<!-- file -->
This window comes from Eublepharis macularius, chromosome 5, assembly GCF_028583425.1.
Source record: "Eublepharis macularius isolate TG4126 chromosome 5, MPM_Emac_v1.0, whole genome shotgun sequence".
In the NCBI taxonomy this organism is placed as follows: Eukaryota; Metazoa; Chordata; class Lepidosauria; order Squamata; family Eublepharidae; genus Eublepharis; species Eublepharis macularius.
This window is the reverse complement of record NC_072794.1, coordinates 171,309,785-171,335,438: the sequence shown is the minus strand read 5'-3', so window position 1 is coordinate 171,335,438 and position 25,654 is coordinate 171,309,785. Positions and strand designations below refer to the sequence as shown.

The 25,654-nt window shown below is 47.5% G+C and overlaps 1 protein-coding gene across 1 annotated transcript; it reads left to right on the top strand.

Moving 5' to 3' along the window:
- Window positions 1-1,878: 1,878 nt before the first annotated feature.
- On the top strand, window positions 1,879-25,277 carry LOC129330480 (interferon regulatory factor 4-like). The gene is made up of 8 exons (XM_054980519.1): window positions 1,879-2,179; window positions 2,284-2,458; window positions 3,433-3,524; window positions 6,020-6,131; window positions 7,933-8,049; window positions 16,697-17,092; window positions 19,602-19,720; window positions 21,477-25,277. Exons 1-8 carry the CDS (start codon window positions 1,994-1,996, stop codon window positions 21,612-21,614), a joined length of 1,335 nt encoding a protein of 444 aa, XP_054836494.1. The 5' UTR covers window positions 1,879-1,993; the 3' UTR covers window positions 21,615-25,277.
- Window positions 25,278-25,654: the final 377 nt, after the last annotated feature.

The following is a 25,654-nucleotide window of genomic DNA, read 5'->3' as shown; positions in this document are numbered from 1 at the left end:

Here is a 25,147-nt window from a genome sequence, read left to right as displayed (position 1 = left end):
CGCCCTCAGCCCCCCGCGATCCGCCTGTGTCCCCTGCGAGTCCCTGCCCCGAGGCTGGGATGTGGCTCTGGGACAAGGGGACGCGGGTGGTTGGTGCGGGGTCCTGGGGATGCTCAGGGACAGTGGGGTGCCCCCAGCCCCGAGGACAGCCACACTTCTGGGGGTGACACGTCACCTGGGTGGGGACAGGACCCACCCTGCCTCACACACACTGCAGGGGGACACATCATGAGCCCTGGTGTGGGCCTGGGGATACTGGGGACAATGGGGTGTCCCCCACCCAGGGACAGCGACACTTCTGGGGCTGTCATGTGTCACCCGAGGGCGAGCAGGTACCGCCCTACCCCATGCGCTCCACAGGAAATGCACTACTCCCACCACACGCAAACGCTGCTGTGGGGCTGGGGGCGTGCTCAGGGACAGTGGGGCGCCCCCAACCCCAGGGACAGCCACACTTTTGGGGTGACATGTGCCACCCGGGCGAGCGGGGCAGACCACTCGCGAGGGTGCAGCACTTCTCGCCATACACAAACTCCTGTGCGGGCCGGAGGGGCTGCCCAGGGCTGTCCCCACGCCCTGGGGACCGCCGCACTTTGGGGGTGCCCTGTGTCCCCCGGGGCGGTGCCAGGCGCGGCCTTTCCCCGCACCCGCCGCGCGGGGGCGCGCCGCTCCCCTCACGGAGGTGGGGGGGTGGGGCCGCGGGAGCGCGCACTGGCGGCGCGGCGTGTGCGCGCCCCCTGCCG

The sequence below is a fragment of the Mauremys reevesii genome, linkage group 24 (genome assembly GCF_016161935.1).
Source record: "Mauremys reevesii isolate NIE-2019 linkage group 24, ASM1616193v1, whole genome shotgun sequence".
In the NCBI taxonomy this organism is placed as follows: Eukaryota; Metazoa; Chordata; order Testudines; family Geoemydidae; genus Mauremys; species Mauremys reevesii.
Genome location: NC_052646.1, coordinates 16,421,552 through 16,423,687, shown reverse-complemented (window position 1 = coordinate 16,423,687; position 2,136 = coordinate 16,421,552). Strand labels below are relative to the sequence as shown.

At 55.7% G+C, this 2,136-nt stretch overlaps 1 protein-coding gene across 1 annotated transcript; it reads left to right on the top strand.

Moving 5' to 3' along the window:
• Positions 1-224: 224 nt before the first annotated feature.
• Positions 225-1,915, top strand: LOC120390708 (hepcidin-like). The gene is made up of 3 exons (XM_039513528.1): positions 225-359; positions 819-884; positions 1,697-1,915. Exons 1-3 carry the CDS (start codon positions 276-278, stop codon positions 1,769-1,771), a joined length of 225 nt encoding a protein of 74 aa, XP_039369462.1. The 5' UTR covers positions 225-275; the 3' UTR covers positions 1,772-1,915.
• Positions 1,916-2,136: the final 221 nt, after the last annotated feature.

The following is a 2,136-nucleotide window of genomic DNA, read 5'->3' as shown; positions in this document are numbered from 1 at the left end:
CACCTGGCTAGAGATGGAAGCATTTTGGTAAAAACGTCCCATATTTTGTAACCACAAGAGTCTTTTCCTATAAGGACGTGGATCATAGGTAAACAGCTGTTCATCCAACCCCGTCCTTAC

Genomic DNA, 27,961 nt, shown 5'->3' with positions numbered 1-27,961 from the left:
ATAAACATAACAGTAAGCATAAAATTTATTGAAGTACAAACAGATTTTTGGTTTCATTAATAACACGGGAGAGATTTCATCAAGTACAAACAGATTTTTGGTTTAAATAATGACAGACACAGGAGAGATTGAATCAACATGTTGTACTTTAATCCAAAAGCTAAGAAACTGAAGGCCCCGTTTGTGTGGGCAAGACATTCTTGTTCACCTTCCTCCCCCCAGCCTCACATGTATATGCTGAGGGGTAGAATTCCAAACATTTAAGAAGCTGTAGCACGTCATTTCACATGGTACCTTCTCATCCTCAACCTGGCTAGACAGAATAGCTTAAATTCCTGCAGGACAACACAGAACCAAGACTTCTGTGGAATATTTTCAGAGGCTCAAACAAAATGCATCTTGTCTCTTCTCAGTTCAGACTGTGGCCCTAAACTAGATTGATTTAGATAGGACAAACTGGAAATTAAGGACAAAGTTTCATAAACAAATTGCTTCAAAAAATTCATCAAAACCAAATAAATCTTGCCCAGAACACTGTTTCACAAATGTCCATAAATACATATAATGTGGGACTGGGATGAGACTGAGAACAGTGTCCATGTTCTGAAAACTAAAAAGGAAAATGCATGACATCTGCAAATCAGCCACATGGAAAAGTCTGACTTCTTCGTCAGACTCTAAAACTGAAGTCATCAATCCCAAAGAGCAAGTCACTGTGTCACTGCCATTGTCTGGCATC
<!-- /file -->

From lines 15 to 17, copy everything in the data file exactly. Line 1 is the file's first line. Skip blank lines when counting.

In the NCBI taxonomy this organism is placed as follows: Eukaryota; Metazoa; Chordata; order Testudines; family Geoemydidae; genus Mauremys; species Mauremys reevesii.
Genome location: NC_052646.1, coordinates 16,421,552 through 16,423,687, shown reverse-complemented (window position 1 = coordinate 16,423,687; position 2,136 = coordinate 16,421,552). Strand labels below are relative to the sequence as shown.

At 55.7% G+C, this 2,136-nt stretch overlaps 1 protein-coding gene across 1 annotated transcript; it reads left to right on the top strand.